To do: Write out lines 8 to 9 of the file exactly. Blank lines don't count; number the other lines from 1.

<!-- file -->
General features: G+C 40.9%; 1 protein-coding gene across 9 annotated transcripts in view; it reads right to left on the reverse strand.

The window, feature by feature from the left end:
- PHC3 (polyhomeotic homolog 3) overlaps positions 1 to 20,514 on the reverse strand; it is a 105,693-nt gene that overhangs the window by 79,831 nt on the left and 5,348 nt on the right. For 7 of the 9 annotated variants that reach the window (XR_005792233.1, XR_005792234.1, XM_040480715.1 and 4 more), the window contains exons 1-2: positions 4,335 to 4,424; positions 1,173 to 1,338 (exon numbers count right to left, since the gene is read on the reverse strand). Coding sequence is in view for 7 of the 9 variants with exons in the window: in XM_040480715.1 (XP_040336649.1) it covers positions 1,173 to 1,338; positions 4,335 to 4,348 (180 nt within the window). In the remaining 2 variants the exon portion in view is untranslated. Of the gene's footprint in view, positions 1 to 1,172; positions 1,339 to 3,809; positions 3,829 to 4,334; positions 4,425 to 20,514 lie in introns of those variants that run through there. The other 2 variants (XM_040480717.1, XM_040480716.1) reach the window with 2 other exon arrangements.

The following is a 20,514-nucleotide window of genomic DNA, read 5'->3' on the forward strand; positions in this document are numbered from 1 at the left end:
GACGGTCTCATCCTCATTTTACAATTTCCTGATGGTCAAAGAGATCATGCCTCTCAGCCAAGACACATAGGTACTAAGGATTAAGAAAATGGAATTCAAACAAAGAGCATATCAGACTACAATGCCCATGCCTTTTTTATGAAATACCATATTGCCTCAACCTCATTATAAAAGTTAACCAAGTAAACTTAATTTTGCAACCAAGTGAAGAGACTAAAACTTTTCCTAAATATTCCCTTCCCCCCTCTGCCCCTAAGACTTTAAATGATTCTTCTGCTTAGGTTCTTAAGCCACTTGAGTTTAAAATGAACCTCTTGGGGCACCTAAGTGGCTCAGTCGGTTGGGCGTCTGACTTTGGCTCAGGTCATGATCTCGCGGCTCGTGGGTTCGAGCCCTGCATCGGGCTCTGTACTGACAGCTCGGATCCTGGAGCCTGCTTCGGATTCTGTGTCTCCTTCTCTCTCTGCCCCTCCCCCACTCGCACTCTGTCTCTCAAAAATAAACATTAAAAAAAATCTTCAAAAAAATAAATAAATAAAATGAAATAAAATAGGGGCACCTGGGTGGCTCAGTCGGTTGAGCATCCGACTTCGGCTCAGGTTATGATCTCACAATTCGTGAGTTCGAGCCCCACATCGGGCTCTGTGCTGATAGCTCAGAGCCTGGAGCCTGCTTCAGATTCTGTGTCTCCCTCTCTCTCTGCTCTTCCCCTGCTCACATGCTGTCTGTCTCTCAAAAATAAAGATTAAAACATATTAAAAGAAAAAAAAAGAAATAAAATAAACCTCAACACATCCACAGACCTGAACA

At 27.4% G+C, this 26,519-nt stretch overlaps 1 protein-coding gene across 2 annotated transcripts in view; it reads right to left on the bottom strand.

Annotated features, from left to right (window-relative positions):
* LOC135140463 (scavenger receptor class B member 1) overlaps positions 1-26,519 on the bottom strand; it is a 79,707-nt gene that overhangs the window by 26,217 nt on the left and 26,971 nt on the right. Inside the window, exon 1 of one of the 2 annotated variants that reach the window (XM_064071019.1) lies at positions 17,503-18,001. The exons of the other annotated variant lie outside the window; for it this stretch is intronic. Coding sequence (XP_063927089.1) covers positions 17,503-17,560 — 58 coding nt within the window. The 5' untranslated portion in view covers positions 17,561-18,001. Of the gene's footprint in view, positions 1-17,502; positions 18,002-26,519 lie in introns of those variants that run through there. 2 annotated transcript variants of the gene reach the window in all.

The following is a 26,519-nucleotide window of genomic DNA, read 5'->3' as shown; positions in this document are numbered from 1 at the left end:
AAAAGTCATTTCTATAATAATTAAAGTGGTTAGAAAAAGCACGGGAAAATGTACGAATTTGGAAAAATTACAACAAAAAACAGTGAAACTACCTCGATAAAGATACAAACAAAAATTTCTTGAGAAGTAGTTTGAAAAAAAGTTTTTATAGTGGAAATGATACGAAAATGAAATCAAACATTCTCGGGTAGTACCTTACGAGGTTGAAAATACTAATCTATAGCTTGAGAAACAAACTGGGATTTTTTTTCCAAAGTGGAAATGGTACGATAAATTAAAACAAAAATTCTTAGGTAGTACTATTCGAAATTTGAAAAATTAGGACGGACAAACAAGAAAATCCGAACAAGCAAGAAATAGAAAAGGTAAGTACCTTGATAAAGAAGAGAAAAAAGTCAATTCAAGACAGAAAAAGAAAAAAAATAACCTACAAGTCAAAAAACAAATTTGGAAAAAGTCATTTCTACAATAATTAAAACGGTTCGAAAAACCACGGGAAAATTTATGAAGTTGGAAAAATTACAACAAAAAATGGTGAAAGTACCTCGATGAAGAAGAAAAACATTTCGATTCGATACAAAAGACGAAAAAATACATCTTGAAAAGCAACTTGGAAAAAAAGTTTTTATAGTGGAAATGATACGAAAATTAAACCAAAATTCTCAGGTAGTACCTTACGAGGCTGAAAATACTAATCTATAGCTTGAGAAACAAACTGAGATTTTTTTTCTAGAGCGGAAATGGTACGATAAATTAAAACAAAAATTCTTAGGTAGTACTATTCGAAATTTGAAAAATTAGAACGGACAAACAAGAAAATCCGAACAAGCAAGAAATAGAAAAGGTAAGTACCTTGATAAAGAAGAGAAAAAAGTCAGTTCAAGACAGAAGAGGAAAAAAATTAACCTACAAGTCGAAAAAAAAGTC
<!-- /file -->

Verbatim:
* LOC135140463 (scavenger receptor class B member 1) overlaps positions 1-26,519 on the bottom strand; it is a 79,707-nt gene that overhangs the window by 26,217 nt on the left and 26,971 nt on the right. Inside the window, exon 1 of one of the 2 annotated variants that reach the window (XM_064071019.1) lies at positions 17,503-18,001. The exons of the other annotated variant lie outside the window; for it this stretch is intronic. Coding sequence (XP_063927089.1) covers positions 17,503-17,560 — 58 coding nt within the window. The 5' untranslated portion in view covers positions 17,561-18,001. Of the gene's footprint in view, positions 1-17,502; positions 18,002-26,519 lie in introns of those variants that run through there. 2 annotated transcript variants of the gene reach the window in all.

The following is a 26,519-nucleotide window of genomic DNA, read 5'->3' as shown; positions in this document are numbered from 1 at the left end: